Media Releases

Zinc’s role in the brain

October 5, 2011

Research gives insight into 50-year-old mystery – zinc important for learning and memory

TORONTO, ON — Zinc plays a crit­i­cal role in reg­u­lat­ing how neu­rons com­mu­ni­cate with one anoth­er, and could affect how mem­o­ries form and how we learn. The new research, in the cur­rent issue of Neu­ron, was authored by Xiao-an Zhang, now a chem­istry pro­fes­sor at the Uni­ver­si­ty of Toron­to Scar­bor­ough (UTSC), and col­leagues at MIT and Duke Uni­ver­si­ty.

Researchers have been try­ing to pin down the role of zinc in the brain for more than fifty years, ever since sci­en­tists found high con­cen­tra­tions of the chem­i­cal in synap­tic vesi­cles, a por­tion of the neu­ron that stores neu­ro­trans­mit­ters. But it was hard to deter­mine just what zinc’s func­tion was.

In the new work, the researchers designed a chem­i­cal called ZX1 that would bind with zinc rapid­ly after it was released from the vesi­cles but before it could com­plete its jour­ney across the synapse. Using the chem­i­cal, they were able to observe how neu­rons behaved when deprived of zinc.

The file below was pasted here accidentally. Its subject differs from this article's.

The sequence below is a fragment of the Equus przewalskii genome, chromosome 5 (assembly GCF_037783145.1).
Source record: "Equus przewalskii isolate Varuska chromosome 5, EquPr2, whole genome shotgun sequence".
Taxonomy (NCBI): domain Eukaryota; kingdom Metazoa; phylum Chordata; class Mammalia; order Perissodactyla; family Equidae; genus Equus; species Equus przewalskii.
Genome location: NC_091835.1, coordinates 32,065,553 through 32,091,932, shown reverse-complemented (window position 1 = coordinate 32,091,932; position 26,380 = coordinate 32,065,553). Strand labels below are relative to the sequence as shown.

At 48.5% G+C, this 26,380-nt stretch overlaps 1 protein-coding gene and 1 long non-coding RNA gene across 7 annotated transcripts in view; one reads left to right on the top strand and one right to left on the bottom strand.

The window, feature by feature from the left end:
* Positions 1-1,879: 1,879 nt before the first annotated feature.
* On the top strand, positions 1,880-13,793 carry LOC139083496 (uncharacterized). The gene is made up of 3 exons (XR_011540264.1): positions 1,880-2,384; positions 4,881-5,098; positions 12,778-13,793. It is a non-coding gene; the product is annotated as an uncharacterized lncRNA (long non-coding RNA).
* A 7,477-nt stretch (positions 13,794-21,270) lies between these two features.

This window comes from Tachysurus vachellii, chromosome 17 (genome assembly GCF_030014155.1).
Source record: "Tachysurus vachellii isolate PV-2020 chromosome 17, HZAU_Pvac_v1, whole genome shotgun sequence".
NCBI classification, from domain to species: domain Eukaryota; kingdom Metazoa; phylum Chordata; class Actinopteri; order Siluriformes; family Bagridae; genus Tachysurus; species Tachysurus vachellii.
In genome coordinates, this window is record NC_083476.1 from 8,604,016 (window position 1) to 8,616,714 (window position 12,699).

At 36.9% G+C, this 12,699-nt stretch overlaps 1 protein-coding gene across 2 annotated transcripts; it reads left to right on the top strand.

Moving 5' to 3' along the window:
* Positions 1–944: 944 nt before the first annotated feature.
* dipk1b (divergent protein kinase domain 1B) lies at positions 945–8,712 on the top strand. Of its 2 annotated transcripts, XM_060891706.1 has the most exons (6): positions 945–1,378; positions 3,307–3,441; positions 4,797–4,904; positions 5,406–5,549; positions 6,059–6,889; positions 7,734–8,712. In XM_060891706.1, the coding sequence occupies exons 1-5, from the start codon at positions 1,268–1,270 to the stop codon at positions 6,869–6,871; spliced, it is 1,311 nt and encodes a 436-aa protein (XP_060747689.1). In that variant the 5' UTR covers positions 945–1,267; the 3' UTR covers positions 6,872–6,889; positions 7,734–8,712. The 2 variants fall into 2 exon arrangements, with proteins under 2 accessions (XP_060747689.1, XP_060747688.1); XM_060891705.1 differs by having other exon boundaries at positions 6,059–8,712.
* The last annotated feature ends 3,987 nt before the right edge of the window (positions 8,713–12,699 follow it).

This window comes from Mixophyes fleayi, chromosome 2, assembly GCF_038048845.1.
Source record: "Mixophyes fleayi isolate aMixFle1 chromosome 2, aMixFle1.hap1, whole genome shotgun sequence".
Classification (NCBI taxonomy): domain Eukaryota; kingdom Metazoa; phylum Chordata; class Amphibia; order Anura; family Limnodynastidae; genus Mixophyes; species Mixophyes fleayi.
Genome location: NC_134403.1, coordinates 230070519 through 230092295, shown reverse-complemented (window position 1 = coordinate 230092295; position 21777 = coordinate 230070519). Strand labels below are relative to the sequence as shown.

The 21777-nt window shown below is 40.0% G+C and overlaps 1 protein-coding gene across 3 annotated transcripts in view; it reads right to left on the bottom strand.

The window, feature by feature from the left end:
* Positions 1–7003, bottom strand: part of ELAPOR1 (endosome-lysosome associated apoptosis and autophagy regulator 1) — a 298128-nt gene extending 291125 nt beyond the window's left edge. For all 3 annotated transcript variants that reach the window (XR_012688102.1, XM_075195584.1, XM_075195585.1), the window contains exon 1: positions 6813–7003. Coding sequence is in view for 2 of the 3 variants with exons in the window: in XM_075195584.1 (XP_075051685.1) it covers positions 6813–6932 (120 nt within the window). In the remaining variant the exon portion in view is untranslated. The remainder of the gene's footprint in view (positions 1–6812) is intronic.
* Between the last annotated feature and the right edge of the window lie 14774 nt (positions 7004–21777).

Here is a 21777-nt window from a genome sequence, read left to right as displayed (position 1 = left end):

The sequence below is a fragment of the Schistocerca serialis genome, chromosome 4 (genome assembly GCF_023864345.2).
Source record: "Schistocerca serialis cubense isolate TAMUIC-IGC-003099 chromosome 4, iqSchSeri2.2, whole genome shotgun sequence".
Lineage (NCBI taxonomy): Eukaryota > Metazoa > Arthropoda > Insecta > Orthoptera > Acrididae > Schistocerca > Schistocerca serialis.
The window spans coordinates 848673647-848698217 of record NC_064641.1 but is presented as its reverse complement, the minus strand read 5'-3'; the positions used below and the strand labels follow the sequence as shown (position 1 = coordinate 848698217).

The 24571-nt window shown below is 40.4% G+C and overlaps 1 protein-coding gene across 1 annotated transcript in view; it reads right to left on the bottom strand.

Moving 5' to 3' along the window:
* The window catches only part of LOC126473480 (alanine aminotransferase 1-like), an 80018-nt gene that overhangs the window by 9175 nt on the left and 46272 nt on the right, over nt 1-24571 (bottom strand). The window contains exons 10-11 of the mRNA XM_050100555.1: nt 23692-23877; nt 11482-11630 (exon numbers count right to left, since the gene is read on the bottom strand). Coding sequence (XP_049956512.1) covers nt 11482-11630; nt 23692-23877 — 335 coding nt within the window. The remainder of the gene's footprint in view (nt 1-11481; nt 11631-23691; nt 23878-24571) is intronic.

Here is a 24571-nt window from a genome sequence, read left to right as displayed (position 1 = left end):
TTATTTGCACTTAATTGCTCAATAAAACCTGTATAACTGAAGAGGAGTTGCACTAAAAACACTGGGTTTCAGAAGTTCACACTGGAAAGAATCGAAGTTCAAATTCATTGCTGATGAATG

“As a chemist, I’m proud that I can make a con­tri­bu­tion to neu­ro­science,” says Zhang, who helped design the chem­i­cal while con­duct­ing post­doc­tor­al research in Stephen J. Lippard’s lab at MIT. He was joint first author of the paper, along with Enhui Pan from James O. McNamara’s group at Duke Uni­ver­si­ty.

The researchers stud­ied neu­rons in a brain region called the hip­pocam­pus, which is asso­ci­at­ed with learn­ing and mem­o­ry for­ma­tion. They found that remov­ing zinc inter­fered with a process called long-term poten­ti­a­tion . Long-term poten­ti­a­tion strength­ens the con­nec­tion between two neu­rons, and seems to be impor­tant for mem­o­ry and learn­ing.

Zhang is cur­rent­ly work­ing on devel­op­ing new con­trast agents that could be used in med­ical imag­ing.


For more infor­ma­tion, please con­tact:

Xiao-an Zhang
UTSC, Depart­ment of Chem­istry